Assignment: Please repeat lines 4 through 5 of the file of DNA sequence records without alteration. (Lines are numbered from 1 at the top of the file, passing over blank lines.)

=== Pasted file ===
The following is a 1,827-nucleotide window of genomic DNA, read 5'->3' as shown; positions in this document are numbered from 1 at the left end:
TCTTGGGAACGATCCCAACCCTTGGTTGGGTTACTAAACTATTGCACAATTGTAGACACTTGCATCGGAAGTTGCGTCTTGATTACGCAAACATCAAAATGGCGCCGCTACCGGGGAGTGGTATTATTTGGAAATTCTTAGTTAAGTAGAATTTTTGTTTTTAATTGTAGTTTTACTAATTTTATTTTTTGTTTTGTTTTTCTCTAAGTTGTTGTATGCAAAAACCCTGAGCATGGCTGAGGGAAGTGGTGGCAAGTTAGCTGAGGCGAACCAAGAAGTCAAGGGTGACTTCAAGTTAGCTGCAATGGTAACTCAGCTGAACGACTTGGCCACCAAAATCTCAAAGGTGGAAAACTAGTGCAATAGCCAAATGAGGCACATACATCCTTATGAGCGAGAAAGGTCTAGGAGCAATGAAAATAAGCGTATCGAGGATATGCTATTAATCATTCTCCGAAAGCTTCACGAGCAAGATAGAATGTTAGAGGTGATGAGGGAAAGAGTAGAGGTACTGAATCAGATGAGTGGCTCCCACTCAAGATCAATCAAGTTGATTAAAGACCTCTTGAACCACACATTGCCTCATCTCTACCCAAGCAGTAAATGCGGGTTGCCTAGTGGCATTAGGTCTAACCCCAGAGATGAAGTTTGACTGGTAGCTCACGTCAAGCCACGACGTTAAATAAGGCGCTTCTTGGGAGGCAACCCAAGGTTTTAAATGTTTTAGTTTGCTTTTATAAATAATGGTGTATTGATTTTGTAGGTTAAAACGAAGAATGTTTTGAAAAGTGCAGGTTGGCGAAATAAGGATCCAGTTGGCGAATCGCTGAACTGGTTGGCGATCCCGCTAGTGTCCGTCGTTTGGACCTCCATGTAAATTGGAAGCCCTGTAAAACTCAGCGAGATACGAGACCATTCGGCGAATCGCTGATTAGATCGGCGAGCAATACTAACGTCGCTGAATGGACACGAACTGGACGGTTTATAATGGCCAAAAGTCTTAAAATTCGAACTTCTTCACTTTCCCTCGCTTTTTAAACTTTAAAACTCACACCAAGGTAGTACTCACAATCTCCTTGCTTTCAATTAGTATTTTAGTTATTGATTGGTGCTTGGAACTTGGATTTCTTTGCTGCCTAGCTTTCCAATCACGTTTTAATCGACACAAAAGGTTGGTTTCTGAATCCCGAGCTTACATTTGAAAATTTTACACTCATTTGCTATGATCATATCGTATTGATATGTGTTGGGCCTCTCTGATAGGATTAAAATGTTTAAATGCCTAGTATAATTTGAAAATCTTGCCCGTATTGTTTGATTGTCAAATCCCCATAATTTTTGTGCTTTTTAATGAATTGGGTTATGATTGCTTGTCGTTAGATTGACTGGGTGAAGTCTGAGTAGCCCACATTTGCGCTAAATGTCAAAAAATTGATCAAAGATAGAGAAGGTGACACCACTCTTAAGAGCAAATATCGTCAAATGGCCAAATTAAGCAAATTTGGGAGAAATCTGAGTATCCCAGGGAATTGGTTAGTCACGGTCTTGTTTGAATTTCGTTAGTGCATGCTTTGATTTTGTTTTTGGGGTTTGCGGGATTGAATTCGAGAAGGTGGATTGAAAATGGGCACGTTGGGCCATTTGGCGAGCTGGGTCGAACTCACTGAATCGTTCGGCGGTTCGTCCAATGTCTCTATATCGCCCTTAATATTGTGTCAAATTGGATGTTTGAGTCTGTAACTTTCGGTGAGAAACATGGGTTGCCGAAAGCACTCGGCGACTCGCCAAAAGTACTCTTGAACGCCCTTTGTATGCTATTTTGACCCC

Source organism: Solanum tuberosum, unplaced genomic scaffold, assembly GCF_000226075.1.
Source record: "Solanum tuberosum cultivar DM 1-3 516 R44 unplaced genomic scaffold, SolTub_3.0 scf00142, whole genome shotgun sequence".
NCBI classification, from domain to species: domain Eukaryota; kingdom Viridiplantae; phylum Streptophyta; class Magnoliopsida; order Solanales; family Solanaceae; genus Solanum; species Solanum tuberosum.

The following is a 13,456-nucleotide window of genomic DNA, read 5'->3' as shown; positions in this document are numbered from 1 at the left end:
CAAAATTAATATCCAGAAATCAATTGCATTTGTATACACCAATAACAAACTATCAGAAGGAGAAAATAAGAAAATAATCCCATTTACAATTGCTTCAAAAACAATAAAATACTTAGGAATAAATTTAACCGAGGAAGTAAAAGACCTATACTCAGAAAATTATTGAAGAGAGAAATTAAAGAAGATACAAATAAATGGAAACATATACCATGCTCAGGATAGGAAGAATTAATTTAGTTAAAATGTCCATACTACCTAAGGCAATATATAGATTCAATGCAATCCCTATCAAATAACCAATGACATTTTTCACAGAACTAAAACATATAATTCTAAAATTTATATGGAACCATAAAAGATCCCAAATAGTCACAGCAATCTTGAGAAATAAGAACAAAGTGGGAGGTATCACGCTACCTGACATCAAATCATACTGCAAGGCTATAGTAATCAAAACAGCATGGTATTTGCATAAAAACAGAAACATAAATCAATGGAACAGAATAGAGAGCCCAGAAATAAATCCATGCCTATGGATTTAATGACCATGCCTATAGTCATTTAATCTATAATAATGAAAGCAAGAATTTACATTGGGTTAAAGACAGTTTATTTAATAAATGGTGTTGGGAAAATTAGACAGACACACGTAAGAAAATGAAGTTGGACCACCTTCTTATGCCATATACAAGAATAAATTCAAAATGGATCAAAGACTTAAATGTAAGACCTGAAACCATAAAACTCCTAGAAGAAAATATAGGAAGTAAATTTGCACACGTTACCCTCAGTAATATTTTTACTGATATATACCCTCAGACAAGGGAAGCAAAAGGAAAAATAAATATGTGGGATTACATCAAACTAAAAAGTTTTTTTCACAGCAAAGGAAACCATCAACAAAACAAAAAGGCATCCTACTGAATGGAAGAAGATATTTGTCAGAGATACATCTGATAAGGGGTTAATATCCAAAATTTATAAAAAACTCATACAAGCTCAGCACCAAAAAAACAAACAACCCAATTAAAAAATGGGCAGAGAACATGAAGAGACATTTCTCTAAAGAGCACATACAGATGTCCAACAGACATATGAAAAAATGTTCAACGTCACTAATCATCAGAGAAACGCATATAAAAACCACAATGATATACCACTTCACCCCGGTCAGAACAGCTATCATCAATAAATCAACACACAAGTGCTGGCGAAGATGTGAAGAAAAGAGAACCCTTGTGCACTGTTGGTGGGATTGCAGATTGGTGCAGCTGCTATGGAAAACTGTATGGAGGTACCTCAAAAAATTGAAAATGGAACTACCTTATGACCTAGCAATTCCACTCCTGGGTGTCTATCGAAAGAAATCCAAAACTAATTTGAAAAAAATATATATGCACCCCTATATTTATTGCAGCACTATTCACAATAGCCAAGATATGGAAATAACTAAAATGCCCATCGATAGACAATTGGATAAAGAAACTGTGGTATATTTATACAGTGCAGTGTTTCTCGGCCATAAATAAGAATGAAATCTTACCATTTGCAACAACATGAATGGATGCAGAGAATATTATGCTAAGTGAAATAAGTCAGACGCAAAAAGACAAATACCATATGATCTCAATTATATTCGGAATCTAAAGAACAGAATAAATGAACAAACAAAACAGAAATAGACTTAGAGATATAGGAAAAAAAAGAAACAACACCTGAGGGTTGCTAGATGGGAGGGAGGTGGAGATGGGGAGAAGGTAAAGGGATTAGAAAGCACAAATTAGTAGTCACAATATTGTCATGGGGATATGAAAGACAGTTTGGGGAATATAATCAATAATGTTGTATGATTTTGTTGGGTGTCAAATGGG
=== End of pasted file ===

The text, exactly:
Source record: "Solanum tuberosum cultivar DM 1-3 516 R44 unplaced genomic scaffold, SolTub_3.0 scf00142, whole genome shotgun sequence".
NCBI classification, from domain to species: domain Eukaryota; kingdom Viridiplantae; phylum Streptophyta; class Magnoliopsida; order Solanales; family Solanaceae; genus Solanum; species Solanum tuberosum.